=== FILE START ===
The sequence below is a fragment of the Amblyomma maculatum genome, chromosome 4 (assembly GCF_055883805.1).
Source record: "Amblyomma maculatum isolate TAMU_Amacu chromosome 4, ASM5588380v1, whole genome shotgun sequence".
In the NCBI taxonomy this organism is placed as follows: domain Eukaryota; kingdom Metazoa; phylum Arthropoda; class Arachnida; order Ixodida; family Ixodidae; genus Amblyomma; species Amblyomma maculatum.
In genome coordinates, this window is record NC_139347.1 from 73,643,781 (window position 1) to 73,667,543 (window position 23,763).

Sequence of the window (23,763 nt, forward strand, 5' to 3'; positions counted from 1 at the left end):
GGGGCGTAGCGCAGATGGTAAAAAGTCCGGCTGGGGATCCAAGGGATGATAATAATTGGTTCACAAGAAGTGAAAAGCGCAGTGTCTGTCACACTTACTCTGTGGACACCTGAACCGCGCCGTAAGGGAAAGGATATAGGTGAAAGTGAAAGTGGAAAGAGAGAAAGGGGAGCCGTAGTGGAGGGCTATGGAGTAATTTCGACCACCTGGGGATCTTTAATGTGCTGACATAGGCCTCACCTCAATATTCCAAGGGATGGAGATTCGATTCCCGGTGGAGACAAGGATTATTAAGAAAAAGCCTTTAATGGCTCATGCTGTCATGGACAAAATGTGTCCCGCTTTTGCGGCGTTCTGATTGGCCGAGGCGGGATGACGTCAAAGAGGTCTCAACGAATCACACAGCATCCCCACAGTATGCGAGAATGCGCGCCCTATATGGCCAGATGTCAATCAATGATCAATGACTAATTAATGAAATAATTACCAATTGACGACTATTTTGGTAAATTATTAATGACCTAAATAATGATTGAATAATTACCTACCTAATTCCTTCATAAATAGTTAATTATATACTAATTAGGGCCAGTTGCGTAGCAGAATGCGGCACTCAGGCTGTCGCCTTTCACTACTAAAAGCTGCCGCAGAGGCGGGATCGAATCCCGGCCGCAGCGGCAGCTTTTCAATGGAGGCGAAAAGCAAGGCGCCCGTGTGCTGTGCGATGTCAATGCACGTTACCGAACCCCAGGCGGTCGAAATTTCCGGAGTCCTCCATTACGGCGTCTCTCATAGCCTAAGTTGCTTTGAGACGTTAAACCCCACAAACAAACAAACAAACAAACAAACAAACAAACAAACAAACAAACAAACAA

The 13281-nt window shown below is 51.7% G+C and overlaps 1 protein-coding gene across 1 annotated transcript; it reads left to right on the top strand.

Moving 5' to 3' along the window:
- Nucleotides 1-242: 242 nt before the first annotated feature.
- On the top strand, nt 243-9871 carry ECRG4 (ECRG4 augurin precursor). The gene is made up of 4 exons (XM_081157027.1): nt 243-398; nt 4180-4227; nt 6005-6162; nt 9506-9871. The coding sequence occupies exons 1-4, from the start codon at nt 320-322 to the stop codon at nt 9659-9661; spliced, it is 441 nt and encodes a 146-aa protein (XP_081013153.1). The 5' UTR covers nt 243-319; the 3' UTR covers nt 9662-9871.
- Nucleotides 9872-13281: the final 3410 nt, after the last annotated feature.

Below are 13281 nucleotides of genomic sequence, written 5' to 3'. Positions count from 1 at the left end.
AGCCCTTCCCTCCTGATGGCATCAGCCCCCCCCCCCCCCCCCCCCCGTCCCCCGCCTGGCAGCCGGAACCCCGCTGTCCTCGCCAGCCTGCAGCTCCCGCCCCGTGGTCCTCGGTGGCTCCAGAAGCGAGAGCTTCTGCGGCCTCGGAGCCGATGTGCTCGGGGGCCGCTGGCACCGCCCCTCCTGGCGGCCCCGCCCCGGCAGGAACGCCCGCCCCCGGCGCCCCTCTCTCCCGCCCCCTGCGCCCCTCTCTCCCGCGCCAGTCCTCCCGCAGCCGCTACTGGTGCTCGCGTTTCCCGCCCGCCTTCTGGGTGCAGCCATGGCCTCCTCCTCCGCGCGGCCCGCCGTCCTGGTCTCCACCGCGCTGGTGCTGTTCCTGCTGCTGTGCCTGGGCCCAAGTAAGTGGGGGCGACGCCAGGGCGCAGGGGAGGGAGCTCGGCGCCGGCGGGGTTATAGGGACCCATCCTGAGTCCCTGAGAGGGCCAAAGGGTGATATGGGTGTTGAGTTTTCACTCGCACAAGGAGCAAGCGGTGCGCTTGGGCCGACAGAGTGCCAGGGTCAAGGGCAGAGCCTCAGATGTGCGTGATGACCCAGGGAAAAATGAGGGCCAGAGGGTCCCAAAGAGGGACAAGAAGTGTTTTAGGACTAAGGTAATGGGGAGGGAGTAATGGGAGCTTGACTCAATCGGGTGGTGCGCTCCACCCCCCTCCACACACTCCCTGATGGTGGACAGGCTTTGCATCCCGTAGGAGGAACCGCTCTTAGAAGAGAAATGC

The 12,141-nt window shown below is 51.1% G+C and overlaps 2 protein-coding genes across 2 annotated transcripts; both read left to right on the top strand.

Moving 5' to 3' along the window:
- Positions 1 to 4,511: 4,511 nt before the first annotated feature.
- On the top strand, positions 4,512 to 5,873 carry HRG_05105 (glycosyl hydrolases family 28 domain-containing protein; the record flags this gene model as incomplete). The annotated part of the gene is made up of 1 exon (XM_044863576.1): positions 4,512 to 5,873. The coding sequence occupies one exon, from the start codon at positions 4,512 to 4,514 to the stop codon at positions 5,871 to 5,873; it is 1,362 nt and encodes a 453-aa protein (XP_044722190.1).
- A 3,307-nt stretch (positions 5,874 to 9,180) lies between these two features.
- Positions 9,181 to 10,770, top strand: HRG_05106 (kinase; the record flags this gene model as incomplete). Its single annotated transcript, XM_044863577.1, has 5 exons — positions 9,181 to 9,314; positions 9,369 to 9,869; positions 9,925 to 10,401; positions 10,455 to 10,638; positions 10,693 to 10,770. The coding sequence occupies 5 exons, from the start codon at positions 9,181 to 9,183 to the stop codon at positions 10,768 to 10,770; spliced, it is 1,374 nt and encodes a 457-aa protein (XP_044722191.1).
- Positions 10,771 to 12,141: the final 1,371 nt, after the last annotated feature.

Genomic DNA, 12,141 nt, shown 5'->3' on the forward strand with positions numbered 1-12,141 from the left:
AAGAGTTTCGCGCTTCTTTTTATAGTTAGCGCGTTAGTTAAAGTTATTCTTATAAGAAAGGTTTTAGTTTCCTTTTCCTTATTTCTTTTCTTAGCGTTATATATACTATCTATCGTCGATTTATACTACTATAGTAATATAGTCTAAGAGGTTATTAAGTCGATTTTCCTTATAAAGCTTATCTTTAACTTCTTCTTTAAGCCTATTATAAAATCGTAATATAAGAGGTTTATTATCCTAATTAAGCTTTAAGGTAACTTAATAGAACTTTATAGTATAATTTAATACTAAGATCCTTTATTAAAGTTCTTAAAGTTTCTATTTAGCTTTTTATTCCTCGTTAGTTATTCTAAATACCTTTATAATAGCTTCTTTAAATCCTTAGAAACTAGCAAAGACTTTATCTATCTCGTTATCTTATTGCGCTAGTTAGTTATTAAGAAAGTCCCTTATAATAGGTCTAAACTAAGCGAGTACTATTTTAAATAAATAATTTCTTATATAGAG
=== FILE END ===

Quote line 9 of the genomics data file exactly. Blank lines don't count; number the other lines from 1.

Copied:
- Nucleotides 1-242: 242 nt before the first annotated feature.